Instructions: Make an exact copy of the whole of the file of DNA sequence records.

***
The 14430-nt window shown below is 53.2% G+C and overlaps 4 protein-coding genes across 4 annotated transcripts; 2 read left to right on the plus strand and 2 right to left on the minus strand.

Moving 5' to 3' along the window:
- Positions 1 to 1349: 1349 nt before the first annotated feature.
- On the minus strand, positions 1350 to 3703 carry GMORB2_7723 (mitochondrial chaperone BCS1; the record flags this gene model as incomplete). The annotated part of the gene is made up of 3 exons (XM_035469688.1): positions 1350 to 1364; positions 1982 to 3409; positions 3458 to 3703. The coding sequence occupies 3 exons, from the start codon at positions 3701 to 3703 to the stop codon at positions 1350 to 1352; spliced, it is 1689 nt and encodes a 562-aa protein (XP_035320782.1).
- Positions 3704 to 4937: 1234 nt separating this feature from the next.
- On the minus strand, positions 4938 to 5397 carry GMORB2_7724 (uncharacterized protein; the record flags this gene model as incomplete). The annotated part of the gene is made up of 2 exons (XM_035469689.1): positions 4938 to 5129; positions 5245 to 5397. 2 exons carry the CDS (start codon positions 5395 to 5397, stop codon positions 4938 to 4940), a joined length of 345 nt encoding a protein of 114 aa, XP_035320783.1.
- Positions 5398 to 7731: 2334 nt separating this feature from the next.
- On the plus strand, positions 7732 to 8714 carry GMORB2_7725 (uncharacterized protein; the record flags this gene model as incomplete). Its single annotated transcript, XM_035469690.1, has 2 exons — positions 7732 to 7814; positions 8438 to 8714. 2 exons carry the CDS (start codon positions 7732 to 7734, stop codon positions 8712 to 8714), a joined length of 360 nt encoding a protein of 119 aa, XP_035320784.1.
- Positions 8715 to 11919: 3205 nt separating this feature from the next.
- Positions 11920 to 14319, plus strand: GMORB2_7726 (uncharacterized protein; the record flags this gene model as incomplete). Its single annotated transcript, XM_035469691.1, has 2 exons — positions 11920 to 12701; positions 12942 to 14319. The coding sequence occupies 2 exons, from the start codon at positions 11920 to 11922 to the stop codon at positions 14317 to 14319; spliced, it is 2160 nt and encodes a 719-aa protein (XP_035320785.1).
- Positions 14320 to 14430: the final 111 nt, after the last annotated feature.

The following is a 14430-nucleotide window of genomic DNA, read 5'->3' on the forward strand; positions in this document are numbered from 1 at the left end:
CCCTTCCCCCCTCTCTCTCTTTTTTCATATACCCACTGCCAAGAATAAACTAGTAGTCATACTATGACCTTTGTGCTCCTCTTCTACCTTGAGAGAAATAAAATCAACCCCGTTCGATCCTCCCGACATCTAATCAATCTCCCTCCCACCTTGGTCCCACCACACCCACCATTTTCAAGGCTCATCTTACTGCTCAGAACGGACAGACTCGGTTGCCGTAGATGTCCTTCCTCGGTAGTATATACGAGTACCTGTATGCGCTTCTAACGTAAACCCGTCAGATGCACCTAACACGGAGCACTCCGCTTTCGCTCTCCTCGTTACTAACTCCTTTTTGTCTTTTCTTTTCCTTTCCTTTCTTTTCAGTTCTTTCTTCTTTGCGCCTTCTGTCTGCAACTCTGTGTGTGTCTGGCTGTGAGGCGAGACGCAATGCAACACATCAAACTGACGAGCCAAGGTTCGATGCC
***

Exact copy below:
The 14430-nt window shown below is 53.2% G+C and overlaps 4 protein-coding genes across 4 annotated transcripts; 2 read left to right on the plus strand and 2 right to left on the minus strand.

Moving 5' to 3' along the window:
- Positions 1 to 1349: 1349 nt before the first annotated feature.
- On the minus strand, positions 1350 to 3703 carry GMORB2_7723 (mitochondrial chaperone BCS1; the record flags this gene model as incomplete). The annotated part of the gene is made up of 3 exons (XM_035469688.1): positions 1350 to 1364; positions 1982 to 3409; positions 3458 to 3703. The coding sequence occupies 3 exons, from the start codon at positions 3701 to 3703 to the stop codon at positions 1350 to 1352; spliced, it is 1689 nt and encodes a 562-aa protein (XP_035320782.1).
- Positions 3704 to 4937: 1234 nt separating this feature from the next.
- On the minus strand, positions 4938 to 5397 carry GMORB2_7724 (uncharacterized protein; the record flags this gene model as incomplete). The annotated part of the gene is made up of 2 exons (XM_035469689.1): positions 4938 to 5129; positions 5245 to 5397. 2 exons carry the CDS (start codon positions 5395 to 5397, stop codon positions 4938 to 4940), a joined length of 345 nt encoding a protein of 114 aa, XP_035320783.1.
- Positions 5398 to 7731: 2334 nt separating this feature from the next.
- On the plus strand, positions 7732 to 8714 carry GMORB2_7725 (uncharacterized protein; the record flags this gene model as incomplete). Its single annotated transcript, XM_035469690.1, has 2 exons — positions 7732 to 7814; positions 8438 to 8714. 2 exons carry the CDS (start codon positions 7732 to 7734, stop codon positions 8712 to 8714), a joined length of 360 nt encoding a protein of 119 aa, XP_035320784.1.
- Positions 8715 to 11919: 3205 nt separating this feature from the next.
- Positions 11920 to 14319, plus strand: GMORB2_7726 (uncharacterized protein; the record flags this gene model as incomplete). Its single annotated transcript, XM_035469691.1, has 2 exons — positions 11920 to 12701; positions 12942 to 14319. The coding sequence occupies 2 exons, from the start codon at positions 11920 to 11922 to the stop codon at positions 14317 to 14319; spliced, it is 2160 nt and encodes a 719-aa protein (XP_035320785.1).
- Positions 14320 to 14430: the final 111 nt, after the last annotated feature.

The following is a 14430-nucleotide window of genomic DNA, read 5'->3' on the forward strand; positions in this document are numbered from 1 at the left end:
CCCTTCCCCCCTCTCTCTCTTTTTTCATATACCCACTGCCAAGAATAAACTAGTAGTCATACTATGACCTTTGTGCTCCTCTTCTACCTTGAGAGAAATAAAATCAACCCCGTTCGATCCTCCCGACATCTAATCAATCTCCCTCCCACCTTGGTCCCACCACACCCACCATTTTCAAGGCTCATCTTACTGCTCAGAACGGACAGACTCGGTTGCCGTAGATGTCCTTCCTCGGTAGTATATACGAGTACCTGTATGCGCTTCTAACGTAAACCCGTCAGATGCACCTAACACGGAGCACTCCGCTTTCGCTCTCCTCGTTACTAACTCCTTTTTGTCTTTTCTTTTCCTTTCCTTTCTTTTCAGTTCTTTCTTCTTTGCGCCTTCTGTCTGCAACTCTGTGTGTGTCTGGCTGTGAGGCGAGACGCAATGCAACACATCAAACTGACGAGCCAAGGTTCGATGCC